Ever since the Parisian spectators at the Grand Café ran away terrified at the sight of the train that approached La Ciotat station, it has been clear that cinema is an emotion-generating machine. In fact, to narrate is always to produce emotions. Munsterberg, one of the pioneers of film theory, saw this as early as 1916: ‘Picturing emotions must be the central aim of the photoplay’ (Münsterberg 48). Even that early in the history of film, he was already conscious of how emotions affected spectators: ‘On the one hand we have those emotions in which the feelings of the persons in the play are transmitted to our own soul. On the other hand, we find feelings which may be entirely different, perhaps exactly opposite to those which the figures in the play express’ (53).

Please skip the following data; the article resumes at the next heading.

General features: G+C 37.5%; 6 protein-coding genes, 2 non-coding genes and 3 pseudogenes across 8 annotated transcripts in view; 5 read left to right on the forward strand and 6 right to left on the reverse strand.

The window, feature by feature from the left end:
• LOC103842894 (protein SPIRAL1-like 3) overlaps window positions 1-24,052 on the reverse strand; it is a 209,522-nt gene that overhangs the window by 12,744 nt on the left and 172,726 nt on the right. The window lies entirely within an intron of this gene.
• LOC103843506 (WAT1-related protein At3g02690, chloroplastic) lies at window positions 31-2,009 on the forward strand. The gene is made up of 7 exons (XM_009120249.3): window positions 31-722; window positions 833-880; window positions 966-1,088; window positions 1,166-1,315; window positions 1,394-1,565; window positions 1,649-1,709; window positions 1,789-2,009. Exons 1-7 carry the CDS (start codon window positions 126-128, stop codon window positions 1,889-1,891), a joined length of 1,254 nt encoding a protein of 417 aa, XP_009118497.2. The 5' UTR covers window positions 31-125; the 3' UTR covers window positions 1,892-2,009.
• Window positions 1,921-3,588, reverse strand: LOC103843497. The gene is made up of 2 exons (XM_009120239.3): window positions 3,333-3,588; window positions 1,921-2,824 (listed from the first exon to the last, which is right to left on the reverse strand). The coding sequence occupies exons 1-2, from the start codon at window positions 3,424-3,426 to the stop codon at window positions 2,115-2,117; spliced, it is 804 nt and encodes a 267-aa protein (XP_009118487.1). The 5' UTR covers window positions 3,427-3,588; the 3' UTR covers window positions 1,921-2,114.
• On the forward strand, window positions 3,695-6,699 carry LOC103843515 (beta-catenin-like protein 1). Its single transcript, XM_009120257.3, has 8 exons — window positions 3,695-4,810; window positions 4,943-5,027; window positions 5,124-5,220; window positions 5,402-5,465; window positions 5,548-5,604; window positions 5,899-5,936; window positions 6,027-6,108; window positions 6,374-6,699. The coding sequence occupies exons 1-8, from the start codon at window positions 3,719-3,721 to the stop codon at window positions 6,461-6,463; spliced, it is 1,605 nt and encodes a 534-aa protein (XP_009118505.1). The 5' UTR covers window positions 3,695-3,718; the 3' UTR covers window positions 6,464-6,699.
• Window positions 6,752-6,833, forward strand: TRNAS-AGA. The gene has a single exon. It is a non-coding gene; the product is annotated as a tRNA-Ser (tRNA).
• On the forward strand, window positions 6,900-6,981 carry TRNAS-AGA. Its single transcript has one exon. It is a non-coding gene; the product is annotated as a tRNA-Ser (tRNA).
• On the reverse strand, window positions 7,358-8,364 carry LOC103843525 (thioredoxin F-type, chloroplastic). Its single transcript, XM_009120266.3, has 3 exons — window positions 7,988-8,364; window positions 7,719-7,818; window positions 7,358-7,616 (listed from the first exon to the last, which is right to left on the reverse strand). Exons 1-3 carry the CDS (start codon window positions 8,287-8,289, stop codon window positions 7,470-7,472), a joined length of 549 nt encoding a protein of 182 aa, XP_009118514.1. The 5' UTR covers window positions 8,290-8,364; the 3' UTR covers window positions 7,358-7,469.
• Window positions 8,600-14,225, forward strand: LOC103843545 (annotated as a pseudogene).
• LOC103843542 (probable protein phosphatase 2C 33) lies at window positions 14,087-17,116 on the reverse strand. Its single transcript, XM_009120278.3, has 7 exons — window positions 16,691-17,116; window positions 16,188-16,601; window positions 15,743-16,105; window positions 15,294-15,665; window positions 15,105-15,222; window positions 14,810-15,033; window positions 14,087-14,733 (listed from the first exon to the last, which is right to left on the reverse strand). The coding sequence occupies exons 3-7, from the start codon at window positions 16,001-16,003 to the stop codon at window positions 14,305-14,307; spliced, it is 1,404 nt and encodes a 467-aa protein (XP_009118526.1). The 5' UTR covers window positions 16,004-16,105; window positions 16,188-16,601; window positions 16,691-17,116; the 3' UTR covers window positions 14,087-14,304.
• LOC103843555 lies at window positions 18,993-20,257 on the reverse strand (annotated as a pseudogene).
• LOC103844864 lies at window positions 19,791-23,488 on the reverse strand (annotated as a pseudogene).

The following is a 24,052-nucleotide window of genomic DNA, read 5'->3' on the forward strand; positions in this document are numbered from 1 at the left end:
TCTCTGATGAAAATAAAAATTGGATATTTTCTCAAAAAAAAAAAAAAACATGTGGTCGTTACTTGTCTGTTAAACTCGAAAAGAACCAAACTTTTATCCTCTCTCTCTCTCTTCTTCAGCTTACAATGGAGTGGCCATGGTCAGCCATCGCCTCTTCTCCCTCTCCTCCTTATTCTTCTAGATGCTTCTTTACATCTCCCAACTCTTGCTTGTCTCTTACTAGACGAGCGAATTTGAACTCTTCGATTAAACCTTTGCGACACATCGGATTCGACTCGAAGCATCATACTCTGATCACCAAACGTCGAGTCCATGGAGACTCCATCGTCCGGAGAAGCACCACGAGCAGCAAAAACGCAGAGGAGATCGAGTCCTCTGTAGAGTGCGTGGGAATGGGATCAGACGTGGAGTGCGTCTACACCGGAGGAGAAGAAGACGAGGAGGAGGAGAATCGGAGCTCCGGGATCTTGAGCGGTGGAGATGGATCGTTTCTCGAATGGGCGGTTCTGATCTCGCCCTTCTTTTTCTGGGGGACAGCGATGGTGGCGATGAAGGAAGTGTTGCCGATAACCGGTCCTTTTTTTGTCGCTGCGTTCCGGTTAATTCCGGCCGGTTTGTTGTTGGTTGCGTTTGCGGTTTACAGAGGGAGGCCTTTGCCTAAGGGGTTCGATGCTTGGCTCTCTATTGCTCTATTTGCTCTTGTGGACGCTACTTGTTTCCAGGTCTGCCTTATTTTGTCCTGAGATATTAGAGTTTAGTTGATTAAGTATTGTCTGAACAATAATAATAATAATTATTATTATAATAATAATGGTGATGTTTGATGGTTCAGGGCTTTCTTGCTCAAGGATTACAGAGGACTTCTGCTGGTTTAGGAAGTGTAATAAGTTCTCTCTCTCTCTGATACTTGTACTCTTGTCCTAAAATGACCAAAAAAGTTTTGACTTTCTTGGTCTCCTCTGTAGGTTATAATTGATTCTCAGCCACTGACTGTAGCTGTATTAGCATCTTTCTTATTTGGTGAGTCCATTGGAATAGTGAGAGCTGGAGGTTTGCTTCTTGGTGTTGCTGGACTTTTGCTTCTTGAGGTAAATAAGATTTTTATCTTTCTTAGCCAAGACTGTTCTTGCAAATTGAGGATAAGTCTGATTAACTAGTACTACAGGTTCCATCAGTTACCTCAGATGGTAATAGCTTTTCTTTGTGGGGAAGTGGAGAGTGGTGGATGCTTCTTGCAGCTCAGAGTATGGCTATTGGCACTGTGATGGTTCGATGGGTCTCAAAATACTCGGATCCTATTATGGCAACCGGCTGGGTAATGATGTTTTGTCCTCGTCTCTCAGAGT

KeywordsPopular Culture Collective Identity Moral Emotion Conscious Mental State Ideological State Apparatus
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